Dakin Farm owner wins maple award
FERRISBURGH — Forget apples — in this case, you could say the sap doesn’t fall far from the maple tree.
Sam Cutting IV, president of Vermont foods retailer Dakin Farm, recently received the “2010 Maple Person of the Year Award” from the Vermont Maple Industry Council, a group formed to promote and protect the branding of Vermont maple syrup. He’s following in the footsteps of his father, Sam Cutting III, who won the same award 25 years ago.
The younger Cutting said he’s been involved in the maple industry for a shorter time than many — he became involved in statewide maple issues around the time when he took over the company from his father 10 years ago. Prior to that, Cutting’s focus in the Ferrisburgh-based family company was in the direct marketing division.
“My father was very involved in the maple industry,” he said. “I just felt that as he’s getting older, I should get involved in the industry, too.”
Although intensely involved in maple issues for a decade, his first introduction to the world of maple sugaring came long ago. He said he has many fond childhood memories of boiling down sap in the sugaring house.
“It’s one of the first things I did, at five years old,” he said. “I’ve done it all my life, but not in a big way.”
As a company, Dakin Farm is primarily involved on the processing and packaging end of the maple syrup business. Cutting said the company buys sap from taps in Monkton to boil down, but that adds up to only about five to six barrels a year. To meet consumer demand, the company buys an additional 400 barrels of Vermont maple syrup each year from other producers, packaging them under the Dakin Farm name and shipping them to devotees of Vermont syrup across the country.
The company’s store off Route 7 in Ferrisburgh also has an educational focus. During the busy summer and fall tourism seasons, the small sugar shack built onto the store is open to the public. Complete with a mural of a maple grove and a short film, visitors learn how maple syrup is made. And for two weekends in the spring, the boiler runs at full steam as a demonstration.
“We’re very involved in marketing maple, packing maple, promoting maple,” Cutting said.
Cutting serves as vice chairman of the Vermont Maple Industry Council, which has members from many of the larger maple companies in the state, as well as from the University of Vermont. Recently, the council threw its voice in with the Vermont Agency of Agriculture in its campaign to get McDonald’s restaurants to change the labeling on their new “Fruit and Maple Oatmeal” product, which contained no maple. The restaurant chain ultimately agreed to offer customers pure maple syrup with the menu item if they asked — though only in Vermont.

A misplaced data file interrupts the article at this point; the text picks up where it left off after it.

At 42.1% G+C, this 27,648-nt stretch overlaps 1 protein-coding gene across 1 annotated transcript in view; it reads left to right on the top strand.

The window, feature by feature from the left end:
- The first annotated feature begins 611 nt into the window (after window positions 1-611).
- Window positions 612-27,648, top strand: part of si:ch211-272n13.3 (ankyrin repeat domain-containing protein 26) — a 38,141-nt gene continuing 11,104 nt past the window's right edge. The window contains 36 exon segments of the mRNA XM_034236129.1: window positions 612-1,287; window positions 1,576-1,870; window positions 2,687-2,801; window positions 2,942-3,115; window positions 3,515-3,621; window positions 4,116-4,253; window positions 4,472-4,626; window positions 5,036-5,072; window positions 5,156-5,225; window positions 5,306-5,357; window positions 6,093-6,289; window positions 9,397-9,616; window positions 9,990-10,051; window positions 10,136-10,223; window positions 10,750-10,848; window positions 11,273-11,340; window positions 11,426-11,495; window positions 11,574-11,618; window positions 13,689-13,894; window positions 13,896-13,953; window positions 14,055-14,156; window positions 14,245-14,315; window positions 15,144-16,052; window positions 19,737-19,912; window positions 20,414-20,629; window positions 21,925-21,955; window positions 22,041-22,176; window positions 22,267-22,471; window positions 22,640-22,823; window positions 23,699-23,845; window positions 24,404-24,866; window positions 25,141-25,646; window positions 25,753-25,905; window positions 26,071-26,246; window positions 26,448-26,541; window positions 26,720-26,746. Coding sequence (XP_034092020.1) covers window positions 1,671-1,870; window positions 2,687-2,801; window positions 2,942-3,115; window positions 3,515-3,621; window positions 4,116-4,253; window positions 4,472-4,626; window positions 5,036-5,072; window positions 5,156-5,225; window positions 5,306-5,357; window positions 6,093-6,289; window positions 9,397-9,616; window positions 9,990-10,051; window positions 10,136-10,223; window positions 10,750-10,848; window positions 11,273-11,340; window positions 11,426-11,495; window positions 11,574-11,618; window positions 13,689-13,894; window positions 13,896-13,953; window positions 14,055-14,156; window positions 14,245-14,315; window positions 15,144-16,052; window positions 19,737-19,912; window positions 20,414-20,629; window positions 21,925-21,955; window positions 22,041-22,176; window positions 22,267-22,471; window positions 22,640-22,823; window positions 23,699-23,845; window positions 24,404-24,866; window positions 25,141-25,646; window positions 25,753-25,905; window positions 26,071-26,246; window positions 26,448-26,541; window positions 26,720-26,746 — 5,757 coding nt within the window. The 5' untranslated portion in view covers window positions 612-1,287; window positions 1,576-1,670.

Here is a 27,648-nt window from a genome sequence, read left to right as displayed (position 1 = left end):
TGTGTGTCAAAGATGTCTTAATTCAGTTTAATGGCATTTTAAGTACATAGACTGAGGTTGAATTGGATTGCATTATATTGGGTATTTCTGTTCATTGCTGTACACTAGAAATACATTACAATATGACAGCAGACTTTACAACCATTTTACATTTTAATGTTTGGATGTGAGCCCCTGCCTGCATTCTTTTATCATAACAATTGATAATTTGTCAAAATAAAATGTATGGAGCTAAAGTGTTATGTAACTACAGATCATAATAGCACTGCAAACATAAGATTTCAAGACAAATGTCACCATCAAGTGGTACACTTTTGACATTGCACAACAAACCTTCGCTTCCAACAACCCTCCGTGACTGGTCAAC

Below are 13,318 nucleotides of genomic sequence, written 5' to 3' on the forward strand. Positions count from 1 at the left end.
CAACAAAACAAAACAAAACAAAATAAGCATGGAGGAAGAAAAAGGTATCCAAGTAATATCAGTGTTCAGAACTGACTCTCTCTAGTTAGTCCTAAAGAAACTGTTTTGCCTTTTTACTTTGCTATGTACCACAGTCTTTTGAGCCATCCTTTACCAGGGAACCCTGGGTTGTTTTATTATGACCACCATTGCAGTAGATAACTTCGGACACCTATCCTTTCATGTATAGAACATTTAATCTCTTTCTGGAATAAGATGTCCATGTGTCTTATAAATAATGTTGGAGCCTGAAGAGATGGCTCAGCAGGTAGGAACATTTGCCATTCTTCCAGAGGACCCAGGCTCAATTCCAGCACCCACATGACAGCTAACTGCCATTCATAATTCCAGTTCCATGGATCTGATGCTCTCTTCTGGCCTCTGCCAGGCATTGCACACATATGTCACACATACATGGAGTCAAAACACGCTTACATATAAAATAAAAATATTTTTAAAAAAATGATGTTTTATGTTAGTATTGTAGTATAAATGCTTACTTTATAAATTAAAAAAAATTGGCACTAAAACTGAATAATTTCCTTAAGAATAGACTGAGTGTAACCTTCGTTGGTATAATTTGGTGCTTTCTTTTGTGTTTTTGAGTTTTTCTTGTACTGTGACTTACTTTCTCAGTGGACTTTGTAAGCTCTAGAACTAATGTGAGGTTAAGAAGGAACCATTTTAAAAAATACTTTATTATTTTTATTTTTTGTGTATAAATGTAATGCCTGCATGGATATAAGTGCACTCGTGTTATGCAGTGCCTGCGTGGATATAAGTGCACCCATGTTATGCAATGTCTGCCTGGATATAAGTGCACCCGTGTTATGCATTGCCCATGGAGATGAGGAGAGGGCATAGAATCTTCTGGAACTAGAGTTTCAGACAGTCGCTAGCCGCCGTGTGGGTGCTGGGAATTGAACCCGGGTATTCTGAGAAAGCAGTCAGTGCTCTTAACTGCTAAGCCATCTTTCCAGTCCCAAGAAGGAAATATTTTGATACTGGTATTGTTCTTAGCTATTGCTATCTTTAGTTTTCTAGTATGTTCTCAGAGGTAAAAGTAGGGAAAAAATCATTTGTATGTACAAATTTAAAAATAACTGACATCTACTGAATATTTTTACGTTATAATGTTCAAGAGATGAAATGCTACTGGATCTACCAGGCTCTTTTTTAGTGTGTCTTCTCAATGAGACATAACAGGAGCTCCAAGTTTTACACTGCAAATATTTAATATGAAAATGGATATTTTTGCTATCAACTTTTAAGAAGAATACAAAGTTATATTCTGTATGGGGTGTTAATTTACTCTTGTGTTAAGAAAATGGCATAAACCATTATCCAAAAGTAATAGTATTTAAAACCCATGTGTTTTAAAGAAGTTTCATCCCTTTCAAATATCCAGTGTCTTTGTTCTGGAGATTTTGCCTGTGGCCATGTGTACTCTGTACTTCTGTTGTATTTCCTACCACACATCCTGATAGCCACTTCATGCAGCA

Right now, said Cutting, one of the major efforts going is to unite the three statewide boards involved in the maple industry. The Vermont Maple Sugar Makers’ Organization, which has widespread membership of sugarmakers across the state, and the Maple Foundation, which focuses on brand promotion of Vermont maple syrup, represent other voices of the maple syrup industry in the state, and the three organizations often work on very similar projects. But Cutting said that leaders in the three groups seem ready to merge the groups, in the hopes of giving the industry a stronger voice.
This, he said, is especially important in helping the state’s sugarmaking operations to compete with our neighbors to the north, since Quebec exports more maple products than Vermont does — especially in the international market.
A VERMONT VOICE
Cutting estimated that, during peak tourism seasons, 70 percent of visitors at the company’s stores in Ferrisburgh and South Burlington are from out-of-state. The mail-order catalog and sales through the company website are designed to make it easy for people who don’t live in the state to purchase a wide range of Vermont products.
Last year, Cutting was named to the statewide Agricultural Development Board, which is charged with offering recommendations and insight on agricultural issues to the Legislature.
Cutting’s place on the panel speaks to many of the marketing priorities set forth in the statewide Farm to Plate plan unveiled last month. The plan sets goals for strengthening the Vermont brand outside of the state, something that Dakin Farm has been focused on since Sam Cutting III and his wife, Joan, bought the property in 1960.
In recent years the younger Cutting has expanded the business, adding an order and packaging center and, recently, working with a local chef to create prepared foods that it sells alongside its meats, canned goods and cheeses.
But Dakin Farm’s signature product is still its maple syrup, and Cutting said he felt honored to be chosen from among the many involved in maple production and processing in the state.
“There’s a lot of people that work in maple,” he said. “They work really hard.”
Reporter Andrea Suozzo is at [email protected].